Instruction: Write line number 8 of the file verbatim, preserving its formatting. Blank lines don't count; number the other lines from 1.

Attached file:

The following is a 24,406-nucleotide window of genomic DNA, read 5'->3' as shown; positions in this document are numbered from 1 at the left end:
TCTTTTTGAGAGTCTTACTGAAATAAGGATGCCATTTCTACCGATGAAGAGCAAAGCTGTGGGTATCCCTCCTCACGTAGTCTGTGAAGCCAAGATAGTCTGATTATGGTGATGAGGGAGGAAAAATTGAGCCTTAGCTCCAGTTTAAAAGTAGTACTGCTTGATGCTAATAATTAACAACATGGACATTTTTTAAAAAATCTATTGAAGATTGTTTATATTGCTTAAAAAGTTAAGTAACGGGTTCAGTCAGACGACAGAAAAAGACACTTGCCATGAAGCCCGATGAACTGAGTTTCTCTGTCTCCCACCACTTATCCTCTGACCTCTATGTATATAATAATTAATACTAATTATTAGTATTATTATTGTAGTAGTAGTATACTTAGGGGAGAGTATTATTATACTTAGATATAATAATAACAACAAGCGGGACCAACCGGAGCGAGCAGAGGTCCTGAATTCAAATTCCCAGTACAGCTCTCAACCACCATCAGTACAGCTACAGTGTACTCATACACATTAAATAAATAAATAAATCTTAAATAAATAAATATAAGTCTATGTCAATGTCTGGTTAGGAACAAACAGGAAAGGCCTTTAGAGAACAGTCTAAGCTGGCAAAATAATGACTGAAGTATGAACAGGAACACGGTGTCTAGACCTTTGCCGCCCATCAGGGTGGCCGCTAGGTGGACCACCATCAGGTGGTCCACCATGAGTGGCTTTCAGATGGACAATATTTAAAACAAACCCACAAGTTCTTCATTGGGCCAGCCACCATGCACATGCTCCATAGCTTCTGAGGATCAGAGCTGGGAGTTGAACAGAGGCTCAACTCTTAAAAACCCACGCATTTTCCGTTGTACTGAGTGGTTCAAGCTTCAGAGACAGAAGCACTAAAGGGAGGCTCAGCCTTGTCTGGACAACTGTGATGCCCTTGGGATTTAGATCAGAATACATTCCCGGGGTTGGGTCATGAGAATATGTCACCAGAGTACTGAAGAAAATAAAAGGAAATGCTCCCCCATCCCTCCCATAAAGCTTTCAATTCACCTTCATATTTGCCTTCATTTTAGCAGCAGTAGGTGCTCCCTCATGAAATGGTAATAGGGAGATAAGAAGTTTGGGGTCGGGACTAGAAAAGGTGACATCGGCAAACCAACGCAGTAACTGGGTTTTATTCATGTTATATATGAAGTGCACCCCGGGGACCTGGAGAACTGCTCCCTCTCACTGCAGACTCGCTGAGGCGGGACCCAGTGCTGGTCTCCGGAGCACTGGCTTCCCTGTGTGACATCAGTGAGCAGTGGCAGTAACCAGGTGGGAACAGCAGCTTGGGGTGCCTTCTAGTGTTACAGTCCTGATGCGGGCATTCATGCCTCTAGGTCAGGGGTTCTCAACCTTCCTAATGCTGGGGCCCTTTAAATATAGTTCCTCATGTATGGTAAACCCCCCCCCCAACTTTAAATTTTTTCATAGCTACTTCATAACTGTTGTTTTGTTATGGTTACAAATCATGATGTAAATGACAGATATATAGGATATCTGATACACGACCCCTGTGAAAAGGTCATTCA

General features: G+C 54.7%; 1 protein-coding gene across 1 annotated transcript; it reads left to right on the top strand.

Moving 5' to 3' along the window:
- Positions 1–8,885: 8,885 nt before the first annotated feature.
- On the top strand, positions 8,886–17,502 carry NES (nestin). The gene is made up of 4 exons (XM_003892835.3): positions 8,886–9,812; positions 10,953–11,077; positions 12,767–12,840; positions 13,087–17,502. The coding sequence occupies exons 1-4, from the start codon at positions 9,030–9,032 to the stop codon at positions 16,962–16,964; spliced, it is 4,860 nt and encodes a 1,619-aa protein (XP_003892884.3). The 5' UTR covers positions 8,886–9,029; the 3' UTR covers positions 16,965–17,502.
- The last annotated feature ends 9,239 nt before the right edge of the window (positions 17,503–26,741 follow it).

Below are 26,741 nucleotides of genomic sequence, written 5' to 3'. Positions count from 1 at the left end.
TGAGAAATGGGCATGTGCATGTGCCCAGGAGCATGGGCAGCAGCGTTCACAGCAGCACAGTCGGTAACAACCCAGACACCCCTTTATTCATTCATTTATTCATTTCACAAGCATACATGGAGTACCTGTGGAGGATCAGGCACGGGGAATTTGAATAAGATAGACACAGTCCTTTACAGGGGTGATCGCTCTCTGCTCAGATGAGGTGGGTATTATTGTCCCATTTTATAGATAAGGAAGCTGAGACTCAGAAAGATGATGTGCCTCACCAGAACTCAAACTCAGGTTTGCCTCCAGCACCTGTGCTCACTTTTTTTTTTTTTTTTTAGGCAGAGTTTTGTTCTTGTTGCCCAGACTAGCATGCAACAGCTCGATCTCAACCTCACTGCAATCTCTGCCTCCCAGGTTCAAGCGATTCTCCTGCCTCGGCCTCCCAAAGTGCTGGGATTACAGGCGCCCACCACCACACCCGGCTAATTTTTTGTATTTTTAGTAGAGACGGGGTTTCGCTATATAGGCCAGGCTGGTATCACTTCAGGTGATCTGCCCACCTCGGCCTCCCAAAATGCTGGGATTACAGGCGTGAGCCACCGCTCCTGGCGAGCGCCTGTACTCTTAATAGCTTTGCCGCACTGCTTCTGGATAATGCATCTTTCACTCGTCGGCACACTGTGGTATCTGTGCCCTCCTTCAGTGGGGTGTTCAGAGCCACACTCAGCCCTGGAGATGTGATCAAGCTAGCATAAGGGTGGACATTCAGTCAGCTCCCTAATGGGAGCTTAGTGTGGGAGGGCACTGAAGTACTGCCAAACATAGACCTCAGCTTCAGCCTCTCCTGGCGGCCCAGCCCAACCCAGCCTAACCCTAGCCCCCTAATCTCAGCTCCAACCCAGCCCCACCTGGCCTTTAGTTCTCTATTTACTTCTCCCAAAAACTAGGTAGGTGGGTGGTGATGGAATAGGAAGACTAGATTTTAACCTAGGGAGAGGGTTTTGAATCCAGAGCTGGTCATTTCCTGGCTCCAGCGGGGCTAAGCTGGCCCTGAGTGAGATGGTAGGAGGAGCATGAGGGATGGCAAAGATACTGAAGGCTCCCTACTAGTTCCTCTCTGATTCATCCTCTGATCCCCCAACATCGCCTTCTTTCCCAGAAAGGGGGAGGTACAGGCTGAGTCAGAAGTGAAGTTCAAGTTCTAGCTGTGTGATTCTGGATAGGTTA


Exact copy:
Below are 26,741 nucleotides of genomic sequence, written 5' to 3'. Positions count from 1 at the left end.